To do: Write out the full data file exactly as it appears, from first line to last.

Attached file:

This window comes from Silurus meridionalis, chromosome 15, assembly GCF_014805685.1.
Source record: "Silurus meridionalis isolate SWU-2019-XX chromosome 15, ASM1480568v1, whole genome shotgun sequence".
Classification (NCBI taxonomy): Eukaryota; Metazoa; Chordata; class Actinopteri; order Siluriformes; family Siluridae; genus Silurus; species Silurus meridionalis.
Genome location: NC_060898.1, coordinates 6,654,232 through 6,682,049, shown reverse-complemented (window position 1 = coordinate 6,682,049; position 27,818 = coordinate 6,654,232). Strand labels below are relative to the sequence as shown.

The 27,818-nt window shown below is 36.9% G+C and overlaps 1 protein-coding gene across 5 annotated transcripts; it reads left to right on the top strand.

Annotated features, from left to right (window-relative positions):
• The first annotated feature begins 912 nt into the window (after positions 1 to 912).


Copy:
This window comes from Silurus meridionalis, chromosome 15, assembly GCF_014805685.1.
Source record: "Silurus meridionalis isolate SWU-2019-XX chromosome 15, ASM1480568v1, whole genome shotgun sequence".
Classification (NCBI taxonomy): Eukaryota; Metazoa; Chordata; class Actinopteri; order Siluriformes; family Siluridae; genus Silurus; species Silurus meridionalis.
Genome location: NC_060898.1, coordinates 6,654,232 through 6,682,049, shown reverse-complemented (window position 1 = coordinate 6,682,049; position 27,818 = coordinate 6,654,232). Strand labels below are relative to the sequence as shown.

The 27,818-nt window shown below is 36.9% G+C and overlaps 1 protein-coding gene across 5 annotated transcripts; it reads left to right on the top strand.

Annotated features, from left to right (window-relative positions):
• The first annotated feature begins 912 nt into the window (after positions 1 to 912).